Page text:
New Orleans Gospel

5 Blind Boys at St. Augustines Catholic Church

5 Blind Boys singing Gospel music at St. Augustines Catholic Church

New Orleans Gospel

New Orleans Gospel music not named as such in its beginnings as a cappella expression. It was derived from African-American experience and traditions toiling on the rural fields of slave plantations.

Though Gospel music on southern plantations was not recorded in the 1900s , it is widely understood that the music genre began there. By the early 20th century, economic opportunity grew enough to support a number of Gospel groups in New Orleans. They generally consisted of small 3 to 4 person quartets and choirs heard in storefront chapels and spirit-filled churches all over town.

Although the vernacular of Gospel music in rural areas of the South incorporated tambourine, drum, trumpet, and saxophone accompaniment, instrumental accompaniment was slow to be introduced in New Orleans. Mainstream AME and Black Baptist congregations considered a great deal of musical instrumentation to be taboo — too much like the Devil’s music. This stance was ironic, given that rhythmic movement was very much a part of the stylistic properties and spirit-filled dance in churches. Then Jazz musicians started playing in church.

Drawing from their musical sensibilities and discipline, Jazz musicians introduced slightly richer musical arrangements in 1920’s and 30’s, foreshadowing the great shift towards mass choirs having 30 to 40 singers and a full ensemble complement of horns, drums, pianos, organs, guitars and so on. Despite this shift, which became more pronounced after World War II, a cappella stylization and minimum instrumentation still remained popular for some, led by the “Grand Daddies” you might say, of the Gospel sound, The Zion Harmonizers.

Founded in 1939 and named after the small New Orleans community called Zion City, The Zion Harmonizers were early proponents of the mid-20th century style of four-part harmony. In 1942, the group came under the management of Sherman Washington, a much beloved figure in town credited with popularizing Gospel music to the Majority. The group is currently in its 6th decade together, and still performs at various New Orleans venues, including at the famed House Of Blues during Sunday Gospel Brunch.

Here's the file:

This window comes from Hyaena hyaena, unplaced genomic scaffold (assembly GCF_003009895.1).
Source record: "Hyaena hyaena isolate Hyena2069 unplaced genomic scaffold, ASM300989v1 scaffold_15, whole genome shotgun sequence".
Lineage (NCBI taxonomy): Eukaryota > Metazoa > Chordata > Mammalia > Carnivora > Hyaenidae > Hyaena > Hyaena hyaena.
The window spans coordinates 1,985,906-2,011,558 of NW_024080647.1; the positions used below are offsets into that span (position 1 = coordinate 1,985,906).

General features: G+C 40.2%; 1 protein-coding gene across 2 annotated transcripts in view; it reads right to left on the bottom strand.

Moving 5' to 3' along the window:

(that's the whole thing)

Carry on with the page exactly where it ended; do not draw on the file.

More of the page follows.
Today Washington is Director of the famous Gospel Tent at the annual New Orleans Jazz & Heritage Festival, where festival-goers enjoy spirited performances from some 80 Gospel singers and groups like Jai Reed, Miss Emma, the Moses Hogan Sisters, the Joyful Gospel Singers, and Mighty Chariots of Fire—just to name a few.

No discussion of Gospel Music is complete without acknowledging the Queen of Gospel Music, Mahalia Jackson (1911-1972). Born on Water Street in New Orleans, at age 4 Mahalia began singing Gospel at the Plymouth Rock Baptist Church. Her father, Johnny Jackson, was pastor. Though influenced by music styles and performers common to New Orleans daily life (Blues, Ragtime, Jazz), her Gospel influence was unwavering and the most significant throughout life. Thus, Mahalia’s contralto intonation and phrasing are firmly rooted in her New Orleans church upbringing, though at age 16 she moved to Chicago, where she went on to artistic and commercial fame.

Ask your parents and grandparents, if anyone before or since could sing Gospel like Mahalia Jackson. Though a young Aretha Franklin arguably came closest, no one quite measures up to her powerful, sustained, multi-octave voice. Think you’ve heard her voice by listening to a few of her records? Not really. Master recording tapes and records could not capture the dynamic range of her astounding, resonant voice. In fact Dr. Martin Luther King said of Mahalia, “A voice like this comes, not once in a century, but once in a millennium.” She is always remembered, celebrated and hailed as finest vocalist in the history of the genre.

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